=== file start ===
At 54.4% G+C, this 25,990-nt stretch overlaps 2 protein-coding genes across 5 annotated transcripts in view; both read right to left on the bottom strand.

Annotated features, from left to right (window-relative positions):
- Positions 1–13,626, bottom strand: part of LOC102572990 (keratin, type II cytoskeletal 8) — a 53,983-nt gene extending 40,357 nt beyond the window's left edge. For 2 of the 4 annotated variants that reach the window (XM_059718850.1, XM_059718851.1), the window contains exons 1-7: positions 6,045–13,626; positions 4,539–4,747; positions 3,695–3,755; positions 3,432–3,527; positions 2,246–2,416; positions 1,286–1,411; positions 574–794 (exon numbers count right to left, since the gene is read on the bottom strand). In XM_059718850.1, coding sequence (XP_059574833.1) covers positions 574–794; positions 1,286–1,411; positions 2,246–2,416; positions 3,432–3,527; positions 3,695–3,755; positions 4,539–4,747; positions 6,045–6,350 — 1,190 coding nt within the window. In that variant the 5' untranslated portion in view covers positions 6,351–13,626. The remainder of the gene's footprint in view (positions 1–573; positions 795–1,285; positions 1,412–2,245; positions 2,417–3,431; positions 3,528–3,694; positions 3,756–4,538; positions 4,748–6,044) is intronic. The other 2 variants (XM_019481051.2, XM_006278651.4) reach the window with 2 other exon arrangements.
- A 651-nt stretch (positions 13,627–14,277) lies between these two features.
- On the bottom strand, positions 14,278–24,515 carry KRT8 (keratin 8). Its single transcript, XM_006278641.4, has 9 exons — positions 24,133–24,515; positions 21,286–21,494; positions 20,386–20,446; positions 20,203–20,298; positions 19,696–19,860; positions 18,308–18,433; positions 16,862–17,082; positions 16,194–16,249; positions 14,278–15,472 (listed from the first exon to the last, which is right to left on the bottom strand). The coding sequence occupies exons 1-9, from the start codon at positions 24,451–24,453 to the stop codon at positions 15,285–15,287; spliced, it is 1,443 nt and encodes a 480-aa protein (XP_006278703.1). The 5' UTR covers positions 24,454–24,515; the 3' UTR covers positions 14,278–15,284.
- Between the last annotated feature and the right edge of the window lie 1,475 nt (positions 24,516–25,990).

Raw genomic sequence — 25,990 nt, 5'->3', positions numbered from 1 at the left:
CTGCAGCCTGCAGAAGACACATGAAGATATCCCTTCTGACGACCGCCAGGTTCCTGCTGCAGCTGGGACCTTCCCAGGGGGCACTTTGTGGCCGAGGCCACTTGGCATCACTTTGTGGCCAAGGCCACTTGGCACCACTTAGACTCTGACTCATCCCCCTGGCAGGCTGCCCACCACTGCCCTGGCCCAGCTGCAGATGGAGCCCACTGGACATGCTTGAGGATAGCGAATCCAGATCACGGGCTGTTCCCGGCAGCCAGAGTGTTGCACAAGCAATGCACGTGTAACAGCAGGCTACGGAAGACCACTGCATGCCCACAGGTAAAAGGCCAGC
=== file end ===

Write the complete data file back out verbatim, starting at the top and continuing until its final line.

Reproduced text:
At 54.4% G+C, this 25,990-nt stretch overlaps 2 protein-coding genes across 5 annotated transcripts in view; both read right to left on the bottom strand.

Annotated features, from left to right (window-relative positions):
- Positions 1–13,626, bottom strand: part of LOC102572990 (keratin, type II cytoskeletal 8) — a 53,983-nt gene extending 40,357 nt beyond the window's left edge. For 2 of the 4 annotated variants that reach the window (XM_059718850.1, XM_059718851.1), the window contains exons 1-7: positions 6,045–13,626; positions 4,539–4,747; positions 3,695–3,755; positions 3,432–3,527; positions 2,246–2,416; positions 1,286–1,411; positions 574–794 (exon numbers count right to left, since the gene is read on the bottom strand). In XM_059718850.1, coding sequence (XP_059574833.1) covers positions 574–794; positions 1,286–1,411; positions 2,246–2,416; positions 3,432–3,527; positions 3,695–3,755; positions 4,539–4,747; positions 6,045–6,350 — 1,190 coding nt within the window. In that variant the 5' untranslated portion in view covers positions 6,351–13,626. The remainder of the gene's footprint in view (positions 1–573; positions 795–1,285; positions 1,412–2,245; positions 2,417–3,431; positions 3,528–3,694; positions 3,756–4,538; positions 4,748–6,044) is intronic. The other 2 variants (XM_019481051.2, XM_006278651.4) reach the window with 2 other exon arrangements.
- A 651-nt stretch (positions 13,627–14,277) lies between these two features.
- On the bottom strand, positions 14,278–24,515 carry KRT8 (keratin 8). Its single transcript, XM_006278641.4, has 9 exons — positions 24,133–24,515; positions 21,286–21,494; positions 20,386–20,446; positions 20,203–20,298; positions 19,696–19,860; positions 18,308–18,433; positions 16,862–17,082; positions 16,194–16,249; positions 14,278–15,472 (listed from the first exon to the last, which is right to left on the bottom strand). The coding sequence occupies exons 1-9, from the start codon at positions 24,451–24,453 to the stop codon at positions 15,285–15,287; spliced, it is 1,443 nt and encodes a 480-aa protein (XP_006278703.1). The 5' UTR covers positions 24,454–24,515; the 3' UTR covers positions 14,278–15,284.
- Between the last annotated feature and the right edge of the window lie 1,475 nt (positions 24,516–25,990).

Raw genomic sequence — 25,990 nt, 5'->3', positions numbered from 1 at the left:
CTGCAGCCTGCAGAAGACACATGAAGATATCCCTTCTGACGACCGCCAGGTTCCTGCTGCAGCTGGGACCTTCCCAGGGGGCACTTTGTGGCCGAGGCCACTTGGCATCACTTTGTGGCCAAGGCCACTTGGCACCACTTAGACTCTGACTCATCCCCCTGGCAGGCTGCCCACCACTGCCCTGGCCCAGCTGCAGATGGAGCCCACTGGACATGCTTGAGGATAGCGAATCCAGATCACGGGCTGTTCCCGGCAGCCAGAGTGTTGCACAAGCAATGCACGTGTAACAGCAGGCTACGGAAGACCACTGCATGCCCACAGGTAAAAGGCCAGC